A PID control system achieves tilt stability. Tilt angle is calculated from sensor fusion of LSM6DS3 accel/gyro readings passed through an Extended Kalman Filter. Propulsion is done with 3A stepper motors with CUI AMT10 encoders for wheel position and velocity. Steppers were used for their high torque at low RPM and zero backlash, so near flawless stand-still response is achieved. The Kalman filter, LSM6DS3 anti-alias filters, and in-code butterworth filters mitigate the mechanical vibration effects of the steppers.
This test video demonstrates near perfect stand-still response.
The second test video demonstrates motion control while maintaining balance.
A Teensy 3.1 was used for a DIY security token. The functions inlude Trusted Platform Module (TPM) for Integrity Measurement Architecture (IMA) attestation, signing files, and ssh remote login. Some of the features include private keys generated on the token and a physical presence required to reprogram.
The token was simply constructed using the housing from a USB thumb drive and some epoxy to keep it all together.
Forum user whannah built a nifty MIDI joystick so that he could control a synthesizer from his organ.
This joystick solved a couple of problems for whannah. He wanted to control a synthesizer from his organ, but wanted a physical control for pitch bend and modulation, which the organ doesn’t have. Also, he couldn’t plug the organ into the synthesizer because the MIDI control change (CC) messages are sent to the synth when he didn’t want them to be. He couldn’t disable the sending or receiving of MIDI on either instrument. Normally he would need to bring a second keyboard to control the synth, which is a pain. So he built this little joystick box to give him a physical control and also filter the MIDI messages.
You wouldn’t know by looking at it, but whannah said that the hardest part about the project was drilling the holes in the right place.
Sammy Kamkar created an amazing sound reactive LED wall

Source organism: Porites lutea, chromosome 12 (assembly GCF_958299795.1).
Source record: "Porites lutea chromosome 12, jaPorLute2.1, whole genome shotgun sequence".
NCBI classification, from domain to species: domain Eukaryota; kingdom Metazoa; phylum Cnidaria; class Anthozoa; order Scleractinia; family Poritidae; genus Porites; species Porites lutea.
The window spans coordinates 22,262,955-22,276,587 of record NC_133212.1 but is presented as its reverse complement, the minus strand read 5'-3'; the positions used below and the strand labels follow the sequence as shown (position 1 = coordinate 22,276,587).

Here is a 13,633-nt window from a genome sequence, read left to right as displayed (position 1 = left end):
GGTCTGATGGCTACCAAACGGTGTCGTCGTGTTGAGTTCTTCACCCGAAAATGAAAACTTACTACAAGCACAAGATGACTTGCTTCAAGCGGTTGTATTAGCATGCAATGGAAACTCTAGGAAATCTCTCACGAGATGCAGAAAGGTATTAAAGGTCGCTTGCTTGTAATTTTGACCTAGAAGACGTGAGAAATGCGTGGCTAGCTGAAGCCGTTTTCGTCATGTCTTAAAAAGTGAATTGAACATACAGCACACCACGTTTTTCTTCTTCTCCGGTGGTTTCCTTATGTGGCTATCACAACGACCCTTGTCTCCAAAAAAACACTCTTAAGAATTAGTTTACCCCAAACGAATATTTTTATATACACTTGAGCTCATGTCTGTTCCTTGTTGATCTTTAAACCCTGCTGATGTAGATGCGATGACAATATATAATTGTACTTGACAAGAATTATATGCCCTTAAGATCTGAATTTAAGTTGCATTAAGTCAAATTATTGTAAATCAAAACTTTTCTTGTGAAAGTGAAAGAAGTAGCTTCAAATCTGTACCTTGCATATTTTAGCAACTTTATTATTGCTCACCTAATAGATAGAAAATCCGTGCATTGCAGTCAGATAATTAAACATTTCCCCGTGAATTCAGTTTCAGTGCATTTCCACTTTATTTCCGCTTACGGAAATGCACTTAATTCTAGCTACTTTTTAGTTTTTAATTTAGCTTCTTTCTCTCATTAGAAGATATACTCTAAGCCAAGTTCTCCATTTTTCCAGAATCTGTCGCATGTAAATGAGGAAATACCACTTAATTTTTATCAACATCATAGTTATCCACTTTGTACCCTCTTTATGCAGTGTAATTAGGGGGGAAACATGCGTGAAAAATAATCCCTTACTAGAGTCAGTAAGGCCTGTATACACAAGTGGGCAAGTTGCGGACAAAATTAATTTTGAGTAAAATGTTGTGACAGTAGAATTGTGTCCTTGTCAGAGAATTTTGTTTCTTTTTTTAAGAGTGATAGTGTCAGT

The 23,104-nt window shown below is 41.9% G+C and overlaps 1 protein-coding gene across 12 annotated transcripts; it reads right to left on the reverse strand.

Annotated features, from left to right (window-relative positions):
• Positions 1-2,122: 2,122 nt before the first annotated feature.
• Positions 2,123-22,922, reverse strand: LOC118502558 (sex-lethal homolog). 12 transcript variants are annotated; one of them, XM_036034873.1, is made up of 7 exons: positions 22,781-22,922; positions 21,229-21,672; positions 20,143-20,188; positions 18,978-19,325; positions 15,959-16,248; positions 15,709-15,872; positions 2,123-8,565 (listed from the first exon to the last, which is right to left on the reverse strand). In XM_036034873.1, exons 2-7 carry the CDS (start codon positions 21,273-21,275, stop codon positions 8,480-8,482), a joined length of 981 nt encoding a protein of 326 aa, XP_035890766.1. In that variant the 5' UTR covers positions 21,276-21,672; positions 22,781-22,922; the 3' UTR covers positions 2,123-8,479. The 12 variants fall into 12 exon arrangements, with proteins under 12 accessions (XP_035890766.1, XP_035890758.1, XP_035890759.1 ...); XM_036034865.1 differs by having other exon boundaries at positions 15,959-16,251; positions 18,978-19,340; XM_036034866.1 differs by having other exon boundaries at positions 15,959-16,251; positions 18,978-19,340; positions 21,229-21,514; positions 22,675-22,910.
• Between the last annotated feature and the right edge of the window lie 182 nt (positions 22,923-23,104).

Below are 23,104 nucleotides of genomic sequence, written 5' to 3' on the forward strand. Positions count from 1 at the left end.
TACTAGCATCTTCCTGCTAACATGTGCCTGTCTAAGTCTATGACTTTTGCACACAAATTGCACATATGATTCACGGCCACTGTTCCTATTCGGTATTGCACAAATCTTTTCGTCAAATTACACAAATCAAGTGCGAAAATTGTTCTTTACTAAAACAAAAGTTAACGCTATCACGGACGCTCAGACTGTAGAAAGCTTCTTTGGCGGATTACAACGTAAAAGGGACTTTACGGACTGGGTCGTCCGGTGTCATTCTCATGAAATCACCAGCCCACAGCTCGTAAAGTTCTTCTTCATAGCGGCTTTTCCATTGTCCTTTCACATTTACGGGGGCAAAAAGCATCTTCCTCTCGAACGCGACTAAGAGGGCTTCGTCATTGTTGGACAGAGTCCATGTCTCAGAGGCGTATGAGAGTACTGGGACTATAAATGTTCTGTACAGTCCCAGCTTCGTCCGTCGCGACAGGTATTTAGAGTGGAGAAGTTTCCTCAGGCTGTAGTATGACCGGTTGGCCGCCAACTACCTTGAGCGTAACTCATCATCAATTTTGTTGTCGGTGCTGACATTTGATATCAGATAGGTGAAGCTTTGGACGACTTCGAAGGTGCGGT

This 4×4 wall has 1,728 addressable LEDs and tracks anyone in front of it via Kinect. Samy does smart background subtraction by creating a “depth window” in 3d space as the Kinect can provide me full depth data. The software is a combination of code he’s developed in OpenFrameworks, Syphon and Quartz Composer for sound reactivity. The panels are driven by a $19 micro-Teensy board using Direct Memory Access.
Andrew used a MSGEQ7chip to turn incoming audio and break it down into seven frequency bands. The data is sent to a Teensy 3.6 to control and assign colors to the LEDs lighting up the cubes. The result was an art installation that translated orchestra sounds into colors – blues purples for bass frequencies with higher frequencies in red. Each cube will also get brighter or dimmer depending on the volume level of the music.
This article gives a great overview of the project as well as instructions for building your own. Addtionally, all the code is available on GitHub.
Check out this video showing the LEDs in dancing action.
Some of the technical details ditigall11 provided on this project include:
5 Teensy’s running OctoWS2811 (Probably went a little overboard here, as I wanted the Teensy’s as close to the strips as possible, so I’m not using OctoWS2811 to its fullest, but I’m sure PJRC doesn’t mind :P)
Ableton Live/Max4Live/Jitter handling the music playing & video generation. Wrote a serial external for Max that basically generates a bytestream formatted for OctoWS2811 from a jit.matrix, so any video can be piped in realtime to the Teensy’s, with whatever fx/beat syncing is desired (Major props to nlecaude for the foundational work on this.)
Custom OSX app to monitor Twitter, queue up the requested songs, and update a tv display showing the song queue, available songs, and currently playing song.